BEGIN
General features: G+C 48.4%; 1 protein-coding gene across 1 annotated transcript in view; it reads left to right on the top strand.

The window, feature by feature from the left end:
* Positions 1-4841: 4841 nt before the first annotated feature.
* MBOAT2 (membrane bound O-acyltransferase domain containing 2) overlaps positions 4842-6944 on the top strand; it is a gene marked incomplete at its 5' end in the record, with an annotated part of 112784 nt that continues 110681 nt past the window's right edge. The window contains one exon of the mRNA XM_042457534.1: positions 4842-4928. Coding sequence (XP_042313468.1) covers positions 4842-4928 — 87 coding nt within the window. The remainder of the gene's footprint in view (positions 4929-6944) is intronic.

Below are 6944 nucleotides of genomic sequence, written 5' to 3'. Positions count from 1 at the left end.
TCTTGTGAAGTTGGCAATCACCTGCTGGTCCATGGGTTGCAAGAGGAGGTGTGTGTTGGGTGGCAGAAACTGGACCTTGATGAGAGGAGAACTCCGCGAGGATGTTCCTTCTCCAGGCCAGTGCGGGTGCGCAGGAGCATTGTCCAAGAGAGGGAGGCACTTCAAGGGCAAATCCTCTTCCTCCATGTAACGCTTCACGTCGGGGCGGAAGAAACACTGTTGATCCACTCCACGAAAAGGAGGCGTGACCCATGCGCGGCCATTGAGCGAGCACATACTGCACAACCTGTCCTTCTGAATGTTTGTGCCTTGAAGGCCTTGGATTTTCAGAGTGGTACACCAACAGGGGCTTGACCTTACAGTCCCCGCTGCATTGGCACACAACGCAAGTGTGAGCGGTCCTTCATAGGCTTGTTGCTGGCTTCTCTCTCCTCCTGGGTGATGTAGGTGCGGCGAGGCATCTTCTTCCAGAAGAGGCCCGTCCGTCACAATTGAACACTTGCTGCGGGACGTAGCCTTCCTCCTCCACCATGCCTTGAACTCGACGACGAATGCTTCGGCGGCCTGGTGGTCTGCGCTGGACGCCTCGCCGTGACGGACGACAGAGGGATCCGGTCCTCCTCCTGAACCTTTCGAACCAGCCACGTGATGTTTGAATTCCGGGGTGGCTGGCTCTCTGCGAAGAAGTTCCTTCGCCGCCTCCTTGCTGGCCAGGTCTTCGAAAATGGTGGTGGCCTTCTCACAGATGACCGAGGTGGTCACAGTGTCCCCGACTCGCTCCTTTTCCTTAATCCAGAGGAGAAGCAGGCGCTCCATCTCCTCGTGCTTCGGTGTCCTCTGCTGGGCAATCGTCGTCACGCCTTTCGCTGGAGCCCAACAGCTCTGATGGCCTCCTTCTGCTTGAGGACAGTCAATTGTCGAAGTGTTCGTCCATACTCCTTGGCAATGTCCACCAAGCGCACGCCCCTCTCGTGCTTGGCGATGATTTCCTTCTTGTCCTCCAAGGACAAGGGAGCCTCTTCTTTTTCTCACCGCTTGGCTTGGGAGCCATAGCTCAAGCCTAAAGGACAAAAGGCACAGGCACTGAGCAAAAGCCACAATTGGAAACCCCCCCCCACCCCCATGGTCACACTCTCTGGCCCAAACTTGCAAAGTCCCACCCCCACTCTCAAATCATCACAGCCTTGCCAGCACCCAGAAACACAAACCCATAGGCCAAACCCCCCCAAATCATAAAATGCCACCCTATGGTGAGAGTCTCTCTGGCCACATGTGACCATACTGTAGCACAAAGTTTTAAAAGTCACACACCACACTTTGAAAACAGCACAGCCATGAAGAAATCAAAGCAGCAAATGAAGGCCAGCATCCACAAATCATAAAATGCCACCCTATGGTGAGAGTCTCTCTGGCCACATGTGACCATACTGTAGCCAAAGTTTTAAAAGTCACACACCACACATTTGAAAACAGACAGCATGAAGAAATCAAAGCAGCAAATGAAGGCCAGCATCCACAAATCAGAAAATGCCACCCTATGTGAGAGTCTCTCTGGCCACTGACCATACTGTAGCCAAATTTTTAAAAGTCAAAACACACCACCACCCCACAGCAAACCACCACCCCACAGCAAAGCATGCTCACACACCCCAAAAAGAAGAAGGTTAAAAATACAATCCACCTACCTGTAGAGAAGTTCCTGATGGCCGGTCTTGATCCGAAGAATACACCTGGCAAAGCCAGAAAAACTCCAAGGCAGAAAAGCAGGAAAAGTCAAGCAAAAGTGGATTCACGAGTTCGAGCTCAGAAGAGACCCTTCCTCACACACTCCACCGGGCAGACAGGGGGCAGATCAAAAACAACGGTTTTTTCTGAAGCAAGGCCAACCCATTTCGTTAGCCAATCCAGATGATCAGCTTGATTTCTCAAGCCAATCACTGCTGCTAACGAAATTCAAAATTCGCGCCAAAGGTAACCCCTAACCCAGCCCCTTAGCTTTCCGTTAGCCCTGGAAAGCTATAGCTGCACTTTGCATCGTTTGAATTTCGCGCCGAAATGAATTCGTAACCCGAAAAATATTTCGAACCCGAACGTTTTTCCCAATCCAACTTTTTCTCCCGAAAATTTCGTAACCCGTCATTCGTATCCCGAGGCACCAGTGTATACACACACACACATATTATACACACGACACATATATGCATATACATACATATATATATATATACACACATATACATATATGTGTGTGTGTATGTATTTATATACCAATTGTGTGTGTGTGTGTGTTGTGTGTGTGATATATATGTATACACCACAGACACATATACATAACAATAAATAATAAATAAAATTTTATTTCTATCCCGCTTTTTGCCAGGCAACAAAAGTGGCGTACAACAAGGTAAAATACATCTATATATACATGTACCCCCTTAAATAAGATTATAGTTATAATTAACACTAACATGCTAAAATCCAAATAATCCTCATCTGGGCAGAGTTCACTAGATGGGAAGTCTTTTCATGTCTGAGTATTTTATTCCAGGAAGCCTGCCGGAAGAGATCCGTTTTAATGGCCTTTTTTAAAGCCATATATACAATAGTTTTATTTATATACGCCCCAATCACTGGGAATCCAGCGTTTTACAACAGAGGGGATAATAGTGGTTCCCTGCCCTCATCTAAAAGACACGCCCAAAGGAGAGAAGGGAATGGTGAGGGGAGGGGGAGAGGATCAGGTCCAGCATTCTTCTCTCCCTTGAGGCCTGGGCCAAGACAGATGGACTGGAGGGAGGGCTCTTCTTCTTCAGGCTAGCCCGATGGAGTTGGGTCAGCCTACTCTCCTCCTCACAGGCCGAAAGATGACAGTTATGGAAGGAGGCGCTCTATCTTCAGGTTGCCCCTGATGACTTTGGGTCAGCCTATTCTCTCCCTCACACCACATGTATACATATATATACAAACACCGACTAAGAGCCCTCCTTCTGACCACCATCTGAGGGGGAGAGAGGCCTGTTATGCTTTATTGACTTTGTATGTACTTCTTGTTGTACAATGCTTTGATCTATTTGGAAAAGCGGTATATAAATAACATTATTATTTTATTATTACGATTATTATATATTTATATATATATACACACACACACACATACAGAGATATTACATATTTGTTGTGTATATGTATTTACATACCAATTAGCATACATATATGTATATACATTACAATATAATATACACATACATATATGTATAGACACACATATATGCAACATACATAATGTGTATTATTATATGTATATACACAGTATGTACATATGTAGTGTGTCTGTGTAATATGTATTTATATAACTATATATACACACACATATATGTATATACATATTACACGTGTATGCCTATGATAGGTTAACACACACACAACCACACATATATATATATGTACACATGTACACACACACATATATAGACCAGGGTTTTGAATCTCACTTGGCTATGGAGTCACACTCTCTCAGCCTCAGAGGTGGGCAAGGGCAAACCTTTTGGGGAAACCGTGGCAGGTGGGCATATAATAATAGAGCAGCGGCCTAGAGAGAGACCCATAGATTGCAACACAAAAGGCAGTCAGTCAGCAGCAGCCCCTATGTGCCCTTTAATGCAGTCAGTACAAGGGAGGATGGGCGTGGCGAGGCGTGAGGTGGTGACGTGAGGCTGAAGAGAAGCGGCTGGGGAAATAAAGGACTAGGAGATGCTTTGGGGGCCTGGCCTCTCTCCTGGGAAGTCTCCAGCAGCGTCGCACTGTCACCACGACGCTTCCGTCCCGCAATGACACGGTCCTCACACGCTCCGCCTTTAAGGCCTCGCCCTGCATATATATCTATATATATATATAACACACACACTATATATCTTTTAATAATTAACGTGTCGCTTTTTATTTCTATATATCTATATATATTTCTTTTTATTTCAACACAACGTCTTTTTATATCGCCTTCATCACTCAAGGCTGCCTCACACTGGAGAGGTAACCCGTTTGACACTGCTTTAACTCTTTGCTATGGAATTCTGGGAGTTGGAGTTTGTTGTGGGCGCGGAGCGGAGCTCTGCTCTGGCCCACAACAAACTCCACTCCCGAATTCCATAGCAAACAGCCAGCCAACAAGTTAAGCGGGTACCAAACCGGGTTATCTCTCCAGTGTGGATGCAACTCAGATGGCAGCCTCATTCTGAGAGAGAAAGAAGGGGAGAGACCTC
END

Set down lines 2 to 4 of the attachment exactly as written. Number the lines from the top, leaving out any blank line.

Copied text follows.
The window, feature by feature from the left end:
* Positions 1-4841: 4841 nt before the first annotated feature.
* MBOAT2 (membrane bound O-acyltransferase domain containing 2) overlaps positions 4842-6944 on the top strand; it is a gene marked incomplete at its 5' end in the record, with an annotated part of 112784 nt that continues 110681 nt past the window's right edge. The window contains one exon of the mRNA XM_042457534.1: positions 4842-4928. Coding sequence (XP_042313468.1) covers positions 4842-4928 — 87 coding nt within the window. The remainder of the gene's footprint in view (positions 4929-6944) is intronic.